The article explains what P52 means to Bart Ehrman’s case. You can make a similar case for the reliability of transmission by looking at how little the Old Testament has changed from the time of the Dead Sea scrolls to the previous earliest copies we had before the Dead Sea scrolls – a gap of a 1000 years.

Excerpt:

Also on display through Dec. 31 will be three Dead Sea Scrolls, two on parchment and one on copper, on loan from the Department of Antiquities of Jordan.

The scrolls were discovered in a cave, coiled inside clay vases, by a goat herder in 1947. Excavations at the Dead Sea region later discovered about 900 scrolls in 11 caves.

Despite being safely stored in a dry container, 2,000 years took a toll on the scrolls, which were eaten away by fungi, worms and moisture. The scrolls on display, like all of the documents discovered in the find, are in fragments.

After connecting about 100,000 pieces, scholars have found that the scrolls contain biblical books, hymns, prayers and other important documents many believe were written by a Jewish sect known as the Essenes, who lived near the Dead Sea.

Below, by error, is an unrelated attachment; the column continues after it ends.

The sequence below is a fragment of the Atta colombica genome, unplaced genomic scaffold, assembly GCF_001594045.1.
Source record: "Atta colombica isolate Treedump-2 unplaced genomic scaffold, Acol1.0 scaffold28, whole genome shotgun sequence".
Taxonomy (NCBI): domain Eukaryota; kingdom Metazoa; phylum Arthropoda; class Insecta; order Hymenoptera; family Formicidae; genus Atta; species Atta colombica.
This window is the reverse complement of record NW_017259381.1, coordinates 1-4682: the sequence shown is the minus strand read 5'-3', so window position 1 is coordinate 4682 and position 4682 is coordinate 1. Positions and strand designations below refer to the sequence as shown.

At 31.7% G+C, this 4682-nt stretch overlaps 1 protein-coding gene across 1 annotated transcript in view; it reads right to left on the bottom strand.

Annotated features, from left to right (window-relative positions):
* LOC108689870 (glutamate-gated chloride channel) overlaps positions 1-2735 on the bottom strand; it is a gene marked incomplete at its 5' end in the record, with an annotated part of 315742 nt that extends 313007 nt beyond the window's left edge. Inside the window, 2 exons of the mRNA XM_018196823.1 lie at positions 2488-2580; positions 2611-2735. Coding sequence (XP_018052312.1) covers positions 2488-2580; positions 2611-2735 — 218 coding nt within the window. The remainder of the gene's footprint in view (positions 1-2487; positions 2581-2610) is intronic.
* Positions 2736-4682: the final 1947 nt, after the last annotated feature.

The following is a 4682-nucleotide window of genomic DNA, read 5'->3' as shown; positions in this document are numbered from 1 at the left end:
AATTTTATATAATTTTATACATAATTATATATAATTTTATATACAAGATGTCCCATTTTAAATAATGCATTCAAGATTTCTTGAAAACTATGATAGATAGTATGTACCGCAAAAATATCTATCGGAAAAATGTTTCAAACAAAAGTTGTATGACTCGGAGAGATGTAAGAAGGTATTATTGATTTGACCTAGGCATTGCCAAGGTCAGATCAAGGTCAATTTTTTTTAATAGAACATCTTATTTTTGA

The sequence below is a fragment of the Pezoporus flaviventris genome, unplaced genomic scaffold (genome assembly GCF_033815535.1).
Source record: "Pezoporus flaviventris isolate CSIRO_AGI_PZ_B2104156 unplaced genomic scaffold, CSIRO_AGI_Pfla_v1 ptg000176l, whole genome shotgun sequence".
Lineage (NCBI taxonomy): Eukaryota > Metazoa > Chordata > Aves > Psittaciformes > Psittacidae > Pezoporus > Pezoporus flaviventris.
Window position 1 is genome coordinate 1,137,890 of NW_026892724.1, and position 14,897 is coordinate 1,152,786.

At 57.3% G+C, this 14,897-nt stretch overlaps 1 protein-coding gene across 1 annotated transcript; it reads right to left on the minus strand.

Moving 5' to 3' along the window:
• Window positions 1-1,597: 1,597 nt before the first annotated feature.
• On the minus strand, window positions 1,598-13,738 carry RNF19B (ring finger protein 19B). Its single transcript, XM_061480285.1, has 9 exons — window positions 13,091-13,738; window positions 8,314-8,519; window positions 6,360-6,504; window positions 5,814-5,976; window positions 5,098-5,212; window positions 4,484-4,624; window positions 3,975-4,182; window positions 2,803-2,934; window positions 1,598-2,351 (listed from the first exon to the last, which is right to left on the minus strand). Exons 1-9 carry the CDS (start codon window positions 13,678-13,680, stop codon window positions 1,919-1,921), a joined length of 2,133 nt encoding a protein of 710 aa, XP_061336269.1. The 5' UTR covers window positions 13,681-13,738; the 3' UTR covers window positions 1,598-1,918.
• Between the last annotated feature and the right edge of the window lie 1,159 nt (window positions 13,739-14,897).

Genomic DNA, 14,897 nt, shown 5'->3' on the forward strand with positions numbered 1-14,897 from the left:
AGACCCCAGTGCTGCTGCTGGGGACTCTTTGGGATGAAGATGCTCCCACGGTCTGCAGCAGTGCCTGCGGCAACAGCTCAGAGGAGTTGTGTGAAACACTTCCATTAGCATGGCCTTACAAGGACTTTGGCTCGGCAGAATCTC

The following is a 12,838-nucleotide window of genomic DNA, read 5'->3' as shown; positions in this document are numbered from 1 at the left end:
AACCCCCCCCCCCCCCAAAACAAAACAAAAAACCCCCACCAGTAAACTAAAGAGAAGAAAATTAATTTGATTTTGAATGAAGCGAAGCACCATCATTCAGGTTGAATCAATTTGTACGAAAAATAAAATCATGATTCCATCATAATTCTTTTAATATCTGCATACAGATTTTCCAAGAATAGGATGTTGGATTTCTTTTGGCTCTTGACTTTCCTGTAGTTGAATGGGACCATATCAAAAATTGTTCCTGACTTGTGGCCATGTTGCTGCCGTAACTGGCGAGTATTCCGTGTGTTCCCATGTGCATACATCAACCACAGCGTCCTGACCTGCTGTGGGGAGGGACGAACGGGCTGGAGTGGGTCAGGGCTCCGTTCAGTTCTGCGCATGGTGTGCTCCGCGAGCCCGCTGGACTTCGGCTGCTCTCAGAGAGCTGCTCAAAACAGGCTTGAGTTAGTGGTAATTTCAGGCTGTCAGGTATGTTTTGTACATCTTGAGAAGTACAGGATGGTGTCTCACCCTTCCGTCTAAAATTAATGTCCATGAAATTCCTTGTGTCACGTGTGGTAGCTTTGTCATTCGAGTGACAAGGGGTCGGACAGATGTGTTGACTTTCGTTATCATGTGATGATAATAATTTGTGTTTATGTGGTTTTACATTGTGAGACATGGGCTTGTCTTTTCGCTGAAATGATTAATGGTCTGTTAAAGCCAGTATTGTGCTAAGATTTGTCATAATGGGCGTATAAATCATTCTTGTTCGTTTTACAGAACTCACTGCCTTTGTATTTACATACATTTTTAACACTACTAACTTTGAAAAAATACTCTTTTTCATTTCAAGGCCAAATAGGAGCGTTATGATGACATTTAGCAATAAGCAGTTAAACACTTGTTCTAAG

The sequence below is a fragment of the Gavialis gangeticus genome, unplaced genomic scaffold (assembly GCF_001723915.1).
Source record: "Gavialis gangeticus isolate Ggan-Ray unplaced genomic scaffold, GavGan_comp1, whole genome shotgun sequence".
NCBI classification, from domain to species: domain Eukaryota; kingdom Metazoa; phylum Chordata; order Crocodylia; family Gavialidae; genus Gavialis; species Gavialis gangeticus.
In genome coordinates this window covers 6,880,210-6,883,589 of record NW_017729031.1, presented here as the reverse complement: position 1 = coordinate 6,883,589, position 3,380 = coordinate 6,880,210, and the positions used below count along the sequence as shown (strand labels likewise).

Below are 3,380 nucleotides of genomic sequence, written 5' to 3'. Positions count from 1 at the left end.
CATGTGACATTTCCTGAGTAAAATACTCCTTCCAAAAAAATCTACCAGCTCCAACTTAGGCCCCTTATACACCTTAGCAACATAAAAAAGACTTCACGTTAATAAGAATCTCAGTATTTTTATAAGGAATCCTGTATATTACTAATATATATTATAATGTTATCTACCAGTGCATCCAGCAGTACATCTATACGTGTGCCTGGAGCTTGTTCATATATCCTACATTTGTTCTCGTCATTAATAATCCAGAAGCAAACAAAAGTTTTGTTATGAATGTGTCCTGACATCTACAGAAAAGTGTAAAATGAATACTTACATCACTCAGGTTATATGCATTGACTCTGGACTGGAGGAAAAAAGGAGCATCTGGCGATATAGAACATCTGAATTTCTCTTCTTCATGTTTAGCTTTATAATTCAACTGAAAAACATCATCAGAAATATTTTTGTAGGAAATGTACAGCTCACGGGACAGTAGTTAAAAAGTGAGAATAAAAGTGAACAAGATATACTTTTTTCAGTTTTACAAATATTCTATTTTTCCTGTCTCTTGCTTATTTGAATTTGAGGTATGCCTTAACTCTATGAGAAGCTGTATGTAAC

The find was of great historical significance because it was about 1,000 years older than any known version of the Bible, placing its authors much closer to the time of the Bible’s actual events.

Some of the scroll’s contents were published soon after their find, but for various reasons some were not released until the 1990s. The secrecy fueled speculation that the scrolls contained some sort of bombshell revelation that would contradict or significantly alter traditional biblical interpretations.

The eventual release of the scrolls seemed to prove just the opposite.

“To some degree, we didn’t know how reliable later translations of the Bible were,” said Risa Levitt Kohn, director of the Jewish Studies Program at San Diego State University and an associate professor of Hebrew Bible and Judaism in SDSU’s Religious Studies Department. Kohn said the scrolls showed that translations of the Hebrew Bible, or the Old Testament, changed little in 2,000 years.

Peter Jones, scholar in residence and adjunct professor at Westminster Seminary in Escondido, said he studied the scrolls at Princeton University and wrote a doctoral dissertation comparing the Apostle Paul with the founder of the ancient city of Qumran, where the scrolls were discovered.

“It’s sort of amazing to see how well the text had been preserved for 1,000 years, because the text we had been using 1,000 years later can be verified by these very early texts, so that’s one good thing,” Jones said.

I don’t talk much about textual reliability on this blog, because I prefer the scientific arguments – but everybody should know this stuff. Everybody has to know how to make the case.